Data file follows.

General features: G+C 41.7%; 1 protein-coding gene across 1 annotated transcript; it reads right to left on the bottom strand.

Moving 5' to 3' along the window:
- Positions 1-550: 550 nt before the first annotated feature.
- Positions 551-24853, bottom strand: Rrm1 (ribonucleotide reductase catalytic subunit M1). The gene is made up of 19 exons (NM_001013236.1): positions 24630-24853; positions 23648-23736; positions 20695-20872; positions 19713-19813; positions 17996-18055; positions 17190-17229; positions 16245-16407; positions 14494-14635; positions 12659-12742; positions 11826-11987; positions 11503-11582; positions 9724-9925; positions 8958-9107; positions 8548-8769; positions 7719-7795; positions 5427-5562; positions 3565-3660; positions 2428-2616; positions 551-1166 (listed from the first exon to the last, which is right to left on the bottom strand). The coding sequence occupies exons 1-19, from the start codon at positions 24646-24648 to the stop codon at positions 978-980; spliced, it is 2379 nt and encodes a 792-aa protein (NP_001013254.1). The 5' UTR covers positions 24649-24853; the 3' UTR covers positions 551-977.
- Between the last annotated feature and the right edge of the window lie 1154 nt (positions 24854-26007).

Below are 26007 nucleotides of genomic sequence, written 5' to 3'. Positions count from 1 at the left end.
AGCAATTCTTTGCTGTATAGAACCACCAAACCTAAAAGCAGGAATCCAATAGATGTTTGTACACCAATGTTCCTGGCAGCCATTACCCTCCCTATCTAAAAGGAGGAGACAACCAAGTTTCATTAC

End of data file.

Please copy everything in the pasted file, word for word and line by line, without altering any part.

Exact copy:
General features: G+C 41.7%; 1 protein-coding gene across 1 annotated transcript; it reads right to left on the bottom strand.

Moving 5' to 3' along the window:
- Positions 1-550: 550 nt before the first annotated feature.
- Positions 551-24853, bottom strand: Rrm1 (ribonucleotide reductase catalytic subunit M1). The gene is made up of 19 exons (NM_001013236.1): positions 24630-24853; positions 23648-23736; positions 20695-20872; positions 19713-19813; positions 17996-18055; positions 17190-17229; positions 16245-16407; positions 14494-14635; positions 12659-12742; positions 11826-11987; positions 11503-11582; positions 9724-9925; positions 8958-9107; positions 8548-8769; positions 7719-7795; positions 5427-5562; positions 3565-3660; positions 2428-2616; positions 551-1166 (listed from the first exon to the last, which is right to left on the bottom strand). The coding sequence occupies exons 1-19, from the start codon at positions 24646-24648 to the stop codon at positions 978-980; spliced, it is 2379 nt and encodes a 792-aa protein (NP_001013254.1). The 5' UTR covers positions 24649-24853; the 3' UTR covers positions 551-977.
- Between the last annotated feature and the right edge of the window lie 1154 nt (positions 24854-26007).

Below are 26007 nucleotides of genomic sequence, written 5' to 3'. Positions count from 1 at the left end.
AGCAATTCTTTGCTGTATAGAACCACCAAACCTAAAAGCAGGAATCCAATAGATGTTTGTACACCAATGTTCCTGGCAGCCATTACCCTCCCTATCTAAAAGGAGGAGACAACCAAGTTTCATTAC